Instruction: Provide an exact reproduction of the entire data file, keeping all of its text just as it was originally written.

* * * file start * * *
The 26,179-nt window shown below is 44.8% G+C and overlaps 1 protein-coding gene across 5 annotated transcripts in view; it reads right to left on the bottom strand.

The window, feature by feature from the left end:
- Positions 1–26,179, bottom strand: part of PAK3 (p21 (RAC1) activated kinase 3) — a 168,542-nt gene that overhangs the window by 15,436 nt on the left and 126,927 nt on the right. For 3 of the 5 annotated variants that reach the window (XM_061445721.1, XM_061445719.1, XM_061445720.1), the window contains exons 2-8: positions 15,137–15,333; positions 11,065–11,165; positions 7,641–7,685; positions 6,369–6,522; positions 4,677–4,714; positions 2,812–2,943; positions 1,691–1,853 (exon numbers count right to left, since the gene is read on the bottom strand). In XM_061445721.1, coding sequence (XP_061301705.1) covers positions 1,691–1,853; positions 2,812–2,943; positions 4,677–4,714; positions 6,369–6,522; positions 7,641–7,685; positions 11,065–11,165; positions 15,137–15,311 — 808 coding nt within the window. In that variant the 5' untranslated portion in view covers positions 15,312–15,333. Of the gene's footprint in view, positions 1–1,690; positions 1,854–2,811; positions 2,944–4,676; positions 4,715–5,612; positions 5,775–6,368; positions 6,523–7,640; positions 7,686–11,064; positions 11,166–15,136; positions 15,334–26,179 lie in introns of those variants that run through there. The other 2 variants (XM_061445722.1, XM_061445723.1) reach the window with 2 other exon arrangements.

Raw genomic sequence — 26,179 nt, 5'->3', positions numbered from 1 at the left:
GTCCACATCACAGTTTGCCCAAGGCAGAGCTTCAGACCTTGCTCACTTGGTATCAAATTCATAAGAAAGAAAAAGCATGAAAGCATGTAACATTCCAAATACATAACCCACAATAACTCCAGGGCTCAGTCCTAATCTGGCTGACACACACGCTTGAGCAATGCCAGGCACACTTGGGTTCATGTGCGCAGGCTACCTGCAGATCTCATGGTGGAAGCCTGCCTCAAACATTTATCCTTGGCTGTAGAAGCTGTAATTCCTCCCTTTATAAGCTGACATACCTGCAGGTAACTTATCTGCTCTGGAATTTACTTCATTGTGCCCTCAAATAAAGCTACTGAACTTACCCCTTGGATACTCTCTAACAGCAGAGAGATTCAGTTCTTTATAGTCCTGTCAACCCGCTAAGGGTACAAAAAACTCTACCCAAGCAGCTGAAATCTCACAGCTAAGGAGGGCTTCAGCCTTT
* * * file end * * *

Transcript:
The 26,179-nt window shown below is 44.8% G+C and overlaps 1 protein-coding gene across 5 annotated transcripts in view; it reads right to left on the bottom strand.

The window, feature by feature from the left end:
- Positions 1–26,179, bottom strand: part of PAK3 (p21 (RAC1) activated kinase 3) — a 168,542-nt gene that overhangs the window by 15,436 nt on the left and 126,927 nt on the right. For 3 of the 5 annotated variants that reach the window (XM_061445721.1, XM_061445719.1, XM_061445720.1), the window contains exons 2-8: positions 15,137–15,333; positions 11,065–11,165; positions 7,641–7,685; positions 6,369–6,522; positions 4,677–4,714; positions 2,812–2,943; positions 1,691–1,853 (exon numbers count right to left, since the gene is read on the bottom strand). In XM_061445721.1, coding sequence (XP_061301705.1) covers positions 1,691–1,853; positions 2,812–2,943; positions 4,677–4,714; positions 6,369–6,522; positions 7,641–7,685; positions 11,065–11,165; positions 15,137–15,311 — 808 coding nt within the window. In that variant the 5' untranslated portion in view covers positions 15,312–15,333. Of the gene's footprint in view, positions 1–1,690; positions 1,854–2,811; positions 2,944–4,676; positions 4,715–5,612; positions 5,775–6,368; positions 6,523–7,640; positions 7,686–11,064; positions 11,166–15,136; positions 15,334–26,179 lie in introns of those variants that run through there. The other 2 variants (XM_061445722.1, XM_061445723.1) reach the window with 2 other exon arrangements.

Raw genomic sequence — 26,179 nt, 5'->3', positions numbered from 1 at the left:
GTCCACATCACAGTTTGCCCAAGGCAGAGCTTCAGACCTTGCTCACTTGGTATCAAATTCATAAGAAAGAAAAAGCATGAAAGCATGTAACATTCCAAATACATAACCCACAATAACTCCAGGGCTCAGTCCTAATCTGGCTGACACACACGCTTGAGCAATGCCAGGCACACTTGGGTTCATGTGCGCAGGCTACCTGCAGATCTCATGGTGGAAGCCTGCCTCAAACATTTATCCTTGGCTGTAGAAGCTGTAATTCCTCCCTTTATAAGCTGACATACCTGCAGGTAACTTATCTGCTCTGGAATTTACTTCATTGTGCCCTCAAATAAAGCTACTGAACTTACCCCTTGGATACTCTCTAACAGCAGAGAGATTCAGTTCTTTATAGTCCTGTCAACCCGCTAAGGGTACAAAAAACTCTACCCAAGCAGCTGAAATCTCACAGCTAAGGAGGGCTTCAGCCTTT